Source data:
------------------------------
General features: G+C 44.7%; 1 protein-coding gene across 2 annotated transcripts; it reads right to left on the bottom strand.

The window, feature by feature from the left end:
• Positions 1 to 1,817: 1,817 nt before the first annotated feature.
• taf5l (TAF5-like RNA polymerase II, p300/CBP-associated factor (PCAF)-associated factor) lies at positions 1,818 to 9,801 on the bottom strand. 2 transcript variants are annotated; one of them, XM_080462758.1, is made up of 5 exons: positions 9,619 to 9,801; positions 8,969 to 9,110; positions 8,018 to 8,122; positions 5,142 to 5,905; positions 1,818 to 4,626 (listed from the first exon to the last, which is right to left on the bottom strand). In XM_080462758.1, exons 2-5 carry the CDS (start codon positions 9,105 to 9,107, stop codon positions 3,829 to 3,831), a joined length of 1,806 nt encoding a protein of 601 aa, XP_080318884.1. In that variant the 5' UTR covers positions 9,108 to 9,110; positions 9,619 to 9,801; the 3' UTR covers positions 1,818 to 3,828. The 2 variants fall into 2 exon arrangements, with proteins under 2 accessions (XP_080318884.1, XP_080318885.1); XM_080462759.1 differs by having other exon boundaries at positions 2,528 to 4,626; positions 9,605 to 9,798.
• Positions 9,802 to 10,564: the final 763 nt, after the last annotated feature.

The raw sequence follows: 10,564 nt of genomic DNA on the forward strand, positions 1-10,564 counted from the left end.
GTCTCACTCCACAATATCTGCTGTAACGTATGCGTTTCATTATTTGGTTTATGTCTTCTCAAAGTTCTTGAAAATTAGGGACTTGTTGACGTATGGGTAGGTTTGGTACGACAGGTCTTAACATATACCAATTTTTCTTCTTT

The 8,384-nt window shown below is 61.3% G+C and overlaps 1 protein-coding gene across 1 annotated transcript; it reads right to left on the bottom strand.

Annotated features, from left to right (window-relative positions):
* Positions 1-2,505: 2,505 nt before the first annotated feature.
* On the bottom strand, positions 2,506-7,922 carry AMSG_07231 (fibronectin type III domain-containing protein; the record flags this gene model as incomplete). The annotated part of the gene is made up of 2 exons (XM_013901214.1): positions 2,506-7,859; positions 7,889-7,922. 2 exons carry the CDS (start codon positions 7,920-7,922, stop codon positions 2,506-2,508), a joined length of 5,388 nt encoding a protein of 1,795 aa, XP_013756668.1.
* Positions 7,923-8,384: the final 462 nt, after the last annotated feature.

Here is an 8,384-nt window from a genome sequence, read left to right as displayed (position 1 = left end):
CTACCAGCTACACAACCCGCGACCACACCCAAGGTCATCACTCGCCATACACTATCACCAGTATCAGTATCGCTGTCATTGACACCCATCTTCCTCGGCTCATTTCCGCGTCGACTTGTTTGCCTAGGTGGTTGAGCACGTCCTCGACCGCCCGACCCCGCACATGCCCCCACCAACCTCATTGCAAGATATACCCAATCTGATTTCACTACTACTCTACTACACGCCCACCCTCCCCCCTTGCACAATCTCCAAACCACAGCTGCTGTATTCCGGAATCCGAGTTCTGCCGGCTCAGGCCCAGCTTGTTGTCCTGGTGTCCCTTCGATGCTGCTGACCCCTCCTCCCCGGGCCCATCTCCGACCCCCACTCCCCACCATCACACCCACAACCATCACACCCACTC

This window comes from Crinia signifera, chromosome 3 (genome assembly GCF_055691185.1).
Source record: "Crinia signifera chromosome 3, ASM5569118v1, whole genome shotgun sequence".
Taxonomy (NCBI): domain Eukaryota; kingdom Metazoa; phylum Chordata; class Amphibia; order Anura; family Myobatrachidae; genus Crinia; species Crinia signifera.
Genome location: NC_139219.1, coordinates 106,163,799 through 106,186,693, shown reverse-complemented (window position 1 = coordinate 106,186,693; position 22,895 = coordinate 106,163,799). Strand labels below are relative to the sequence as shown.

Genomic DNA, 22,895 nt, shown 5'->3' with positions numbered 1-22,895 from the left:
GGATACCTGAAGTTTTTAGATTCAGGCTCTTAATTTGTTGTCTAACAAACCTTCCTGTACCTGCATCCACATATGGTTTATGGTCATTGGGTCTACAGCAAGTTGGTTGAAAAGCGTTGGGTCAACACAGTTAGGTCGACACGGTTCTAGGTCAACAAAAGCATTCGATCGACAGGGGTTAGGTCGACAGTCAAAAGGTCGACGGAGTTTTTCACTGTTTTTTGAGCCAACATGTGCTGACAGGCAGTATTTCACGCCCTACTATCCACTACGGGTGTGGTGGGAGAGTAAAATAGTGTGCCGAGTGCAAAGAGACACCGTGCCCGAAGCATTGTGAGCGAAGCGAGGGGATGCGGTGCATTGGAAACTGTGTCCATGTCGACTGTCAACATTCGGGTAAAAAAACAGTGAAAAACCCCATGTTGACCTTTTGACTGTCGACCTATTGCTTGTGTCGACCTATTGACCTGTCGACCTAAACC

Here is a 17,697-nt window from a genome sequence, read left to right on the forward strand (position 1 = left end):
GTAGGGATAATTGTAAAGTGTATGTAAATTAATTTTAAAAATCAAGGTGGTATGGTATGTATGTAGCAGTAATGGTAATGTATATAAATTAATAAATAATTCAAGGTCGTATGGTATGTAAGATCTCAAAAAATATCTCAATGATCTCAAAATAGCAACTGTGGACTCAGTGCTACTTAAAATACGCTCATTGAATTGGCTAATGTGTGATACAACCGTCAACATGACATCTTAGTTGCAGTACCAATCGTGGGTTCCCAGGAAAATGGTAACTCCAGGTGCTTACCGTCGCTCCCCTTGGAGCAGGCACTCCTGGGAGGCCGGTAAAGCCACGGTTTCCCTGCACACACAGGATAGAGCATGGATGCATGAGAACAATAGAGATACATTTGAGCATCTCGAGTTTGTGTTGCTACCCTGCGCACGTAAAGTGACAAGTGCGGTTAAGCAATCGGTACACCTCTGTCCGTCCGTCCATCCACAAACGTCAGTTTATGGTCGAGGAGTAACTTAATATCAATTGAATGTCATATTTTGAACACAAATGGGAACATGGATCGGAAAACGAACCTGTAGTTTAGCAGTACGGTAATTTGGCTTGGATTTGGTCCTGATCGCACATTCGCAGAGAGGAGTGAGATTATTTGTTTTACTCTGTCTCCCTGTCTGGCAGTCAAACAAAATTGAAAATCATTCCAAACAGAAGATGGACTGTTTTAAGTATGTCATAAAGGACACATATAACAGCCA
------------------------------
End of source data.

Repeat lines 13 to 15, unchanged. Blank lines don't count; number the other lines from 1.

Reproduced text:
Here is an 8,384-nt window from a genome sequence, read left to right as displayed (position 1 = left end):
CTACCAGCTACACAACCCGCGACCACACCCAAGGTCATCACTCGCCATACACTATCACCAGTATCAGTATCGCTGTCATTGACACCCATCTTCCTCGGCTCATTTCCGCGTCGACTTGTTTGCCTAGGTGGTTGAGCACGTCCTCGACCGCCCGACCCCGCACATGCCCCCACCAACCTCATTGCAAGATATACCCAATCTGATTTCACTACTACTCTACTACACGCCCACCCTCCCCCCTTGCACAATCTCCAAACCACAGCTGCTGTATTCCGGAATCCGAGTTCTGCCGGCTCAGGCCCAGCTTGTTGTCCTGGTGTCCCTTCGATGCTGCTGACCCCTCCTCCCCGGGCCCATCTCCGACCCCCACTCCCCACCATCACACCCACAACCATCACACCCACTC

This window comes from Crinia signifera, chromosome 3 (genome assembly GCF_055691185.1).